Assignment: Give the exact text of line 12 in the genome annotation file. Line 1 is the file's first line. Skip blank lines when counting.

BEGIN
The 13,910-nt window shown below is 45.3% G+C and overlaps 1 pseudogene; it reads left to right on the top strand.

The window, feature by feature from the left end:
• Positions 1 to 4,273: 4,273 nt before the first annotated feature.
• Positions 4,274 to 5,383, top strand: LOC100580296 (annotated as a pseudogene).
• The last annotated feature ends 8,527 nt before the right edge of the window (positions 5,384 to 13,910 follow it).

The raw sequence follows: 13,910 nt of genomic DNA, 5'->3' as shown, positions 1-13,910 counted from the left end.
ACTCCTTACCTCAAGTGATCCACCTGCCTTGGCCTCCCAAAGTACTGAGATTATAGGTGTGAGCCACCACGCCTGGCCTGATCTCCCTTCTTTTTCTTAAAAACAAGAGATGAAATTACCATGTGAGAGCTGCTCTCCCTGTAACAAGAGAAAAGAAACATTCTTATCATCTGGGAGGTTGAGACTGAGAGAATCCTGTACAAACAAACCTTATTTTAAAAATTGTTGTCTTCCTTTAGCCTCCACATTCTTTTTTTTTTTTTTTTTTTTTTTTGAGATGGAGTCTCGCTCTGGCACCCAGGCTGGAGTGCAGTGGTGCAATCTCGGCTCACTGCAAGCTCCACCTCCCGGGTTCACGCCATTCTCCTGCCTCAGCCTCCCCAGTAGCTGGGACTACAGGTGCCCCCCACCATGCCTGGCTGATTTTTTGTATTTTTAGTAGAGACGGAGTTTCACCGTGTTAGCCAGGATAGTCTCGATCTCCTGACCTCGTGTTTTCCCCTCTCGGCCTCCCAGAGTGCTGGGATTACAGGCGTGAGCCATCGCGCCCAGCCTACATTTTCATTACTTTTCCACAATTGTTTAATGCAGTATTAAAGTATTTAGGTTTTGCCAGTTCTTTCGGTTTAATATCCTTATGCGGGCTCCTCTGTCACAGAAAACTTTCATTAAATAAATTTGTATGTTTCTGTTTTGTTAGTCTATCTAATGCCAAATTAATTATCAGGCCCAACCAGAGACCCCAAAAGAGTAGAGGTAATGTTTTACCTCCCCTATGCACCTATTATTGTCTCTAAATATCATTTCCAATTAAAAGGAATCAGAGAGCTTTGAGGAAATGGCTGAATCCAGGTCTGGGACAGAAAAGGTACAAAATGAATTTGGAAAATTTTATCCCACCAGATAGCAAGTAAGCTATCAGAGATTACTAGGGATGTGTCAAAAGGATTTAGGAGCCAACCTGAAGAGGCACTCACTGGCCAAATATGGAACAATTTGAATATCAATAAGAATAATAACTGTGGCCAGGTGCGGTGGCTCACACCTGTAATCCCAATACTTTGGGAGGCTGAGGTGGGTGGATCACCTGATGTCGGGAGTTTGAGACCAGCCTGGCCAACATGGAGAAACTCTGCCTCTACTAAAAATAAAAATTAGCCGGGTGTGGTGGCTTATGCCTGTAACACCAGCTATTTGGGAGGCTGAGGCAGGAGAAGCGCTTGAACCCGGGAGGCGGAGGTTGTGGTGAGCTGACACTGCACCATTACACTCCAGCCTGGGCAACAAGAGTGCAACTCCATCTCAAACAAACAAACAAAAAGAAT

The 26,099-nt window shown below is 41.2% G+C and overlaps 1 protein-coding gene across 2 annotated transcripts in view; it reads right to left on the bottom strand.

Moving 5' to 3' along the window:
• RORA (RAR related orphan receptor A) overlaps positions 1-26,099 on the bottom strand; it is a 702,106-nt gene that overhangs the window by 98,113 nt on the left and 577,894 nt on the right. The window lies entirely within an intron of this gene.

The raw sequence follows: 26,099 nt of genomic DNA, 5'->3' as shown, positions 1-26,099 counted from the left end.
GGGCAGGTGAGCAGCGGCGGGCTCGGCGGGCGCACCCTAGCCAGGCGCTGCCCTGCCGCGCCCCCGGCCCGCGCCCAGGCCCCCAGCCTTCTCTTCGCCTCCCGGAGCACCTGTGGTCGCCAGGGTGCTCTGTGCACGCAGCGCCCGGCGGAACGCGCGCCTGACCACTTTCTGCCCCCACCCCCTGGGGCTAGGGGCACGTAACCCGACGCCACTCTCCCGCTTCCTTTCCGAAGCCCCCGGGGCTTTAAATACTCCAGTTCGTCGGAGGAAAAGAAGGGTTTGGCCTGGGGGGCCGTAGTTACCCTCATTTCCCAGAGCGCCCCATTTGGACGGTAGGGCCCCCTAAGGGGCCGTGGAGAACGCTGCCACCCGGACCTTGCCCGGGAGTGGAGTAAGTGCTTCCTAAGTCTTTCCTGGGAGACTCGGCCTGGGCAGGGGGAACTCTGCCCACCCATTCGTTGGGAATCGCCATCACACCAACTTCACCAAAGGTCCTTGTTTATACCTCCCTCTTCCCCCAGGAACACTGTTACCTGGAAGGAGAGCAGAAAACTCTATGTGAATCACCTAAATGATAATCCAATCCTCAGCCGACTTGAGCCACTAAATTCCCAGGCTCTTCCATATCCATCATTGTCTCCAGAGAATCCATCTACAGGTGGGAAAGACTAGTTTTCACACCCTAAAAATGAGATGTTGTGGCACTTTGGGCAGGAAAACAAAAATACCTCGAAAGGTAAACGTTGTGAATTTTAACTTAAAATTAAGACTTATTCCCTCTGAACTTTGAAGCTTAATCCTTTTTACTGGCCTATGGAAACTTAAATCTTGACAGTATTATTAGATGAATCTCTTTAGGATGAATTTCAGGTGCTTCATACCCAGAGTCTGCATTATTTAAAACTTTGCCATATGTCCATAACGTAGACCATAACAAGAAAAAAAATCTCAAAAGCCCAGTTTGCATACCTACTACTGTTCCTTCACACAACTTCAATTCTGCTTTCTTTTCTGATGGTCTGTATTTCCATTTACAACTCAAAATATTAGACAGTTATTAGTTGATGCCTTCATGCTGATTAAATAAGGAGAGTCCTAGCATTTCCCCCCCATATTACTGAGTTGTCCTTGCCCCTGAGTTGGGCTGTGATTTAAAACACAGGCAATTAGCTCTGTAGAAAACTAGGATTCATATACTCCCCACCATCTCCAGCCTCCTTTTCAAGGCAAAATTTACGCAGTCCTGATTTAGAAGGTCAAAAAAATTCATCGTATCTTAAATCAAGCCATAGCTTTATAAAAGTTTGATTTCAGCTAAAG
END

GGGCAGGTGAGCAGCGGCGGGCTCGGCGGGCGCACCCTAGCCAGGCGCTGCCCTGCCGCGCCCCCGGCCCGCGCCCAGGCCCCCAGCCTTCTCTTCGCCTCCCGGAGCACCTGTGGTCGCCAGGGTGCTCTGTGCACGCAGCGCCCGGCGGAACGCGCGCCTGACCACTTTCTGCCCCCACCCCCTGGGGCTAGGGGCACGTAACCCGACGCCACTCTCCCGCTTCCTTTCCGAAGCCCCCGGGGCTTTAAATACTCCAGTTCGTCGGAGGAAAAGAAGGGTTTGGCCTGGGGGGCCGTAGTTACCCTCATTTCCCAGAGCGCCCCATTTGGACGGTAGGGCCCCCTAAGGGGCCGTGGAGAACGCTGCCACCCGGACCTTGCCCGGGAGTGGAGTAAGTGCTTCCTAAGTCTTTCCTGGGAGACTCGGCCTGGGCAGGGGGAACTCTGCCCACCCATTCGTTGGGAATCGCCATCACACCAACTTCACCAAAGGTCCTTGTTTATACCTCCCTCTTCCCCCAGGAACACTGTTACCTGGAAGGAGAGCAGAAAACTCTATGTGAATCACCTAAATGATAATCCAATCCTCAGCCGACTTGAGCCACTAAATTCCCAGGCTCTTCCATATCCATCATTGTCTCCAGAGAATCCATCTACAGGTGGGAAAGACTAGTTTTCACACCCTAAAAATGAGATGTTGTGGCACTTTGGGCAGGAAAACAAAAATACCTCGAAAGGTAAACGTTGTGAATTTTAACTTAAAATTAAGACTTATTCCCTCTGAACTTTGAAGCTTAATCCTTTTTACTGGCCTATGGAAACTTAAATCTTGACAGTATTATTAGATGAATCTCTTTAGGATGAATTTCAGGTGCTTCATACCCAGAGTCTGCATTATTTAAAACTTTGCCATATGTCCATAACGTAGACCATAACAAGAAAAAAAATCTCAAAAGCCCAGTTTGCATACCTACTACTGTTCCTTCACACAACTTCAATTCTGCTTTCTTTTCTGATGGTCTGTATTTCCATTTACAACTCAAAATATTAGACAGTTATTAGTTGATGCCTTCATGCTGATTAAATAAGGAGAGTCCTAGCATTTCCCCCCCATATTACTGAGTTGTCCTTGCCCCTGAGTTGGGCTGTGATTTAAAACACAGGCAATTAGCTCTGTAGAAAACTAGGATTCATATACTCCCCACCATCTCCAGCCTCCTTTTCAAGGCAAAATTTACGCAGTCCTGATTTAGAAGGTCAAAAAAATTCATCGTATCTTAAATCAAGCCATAGCTTTATAAAAGTTTGATTTCAGCTAAAG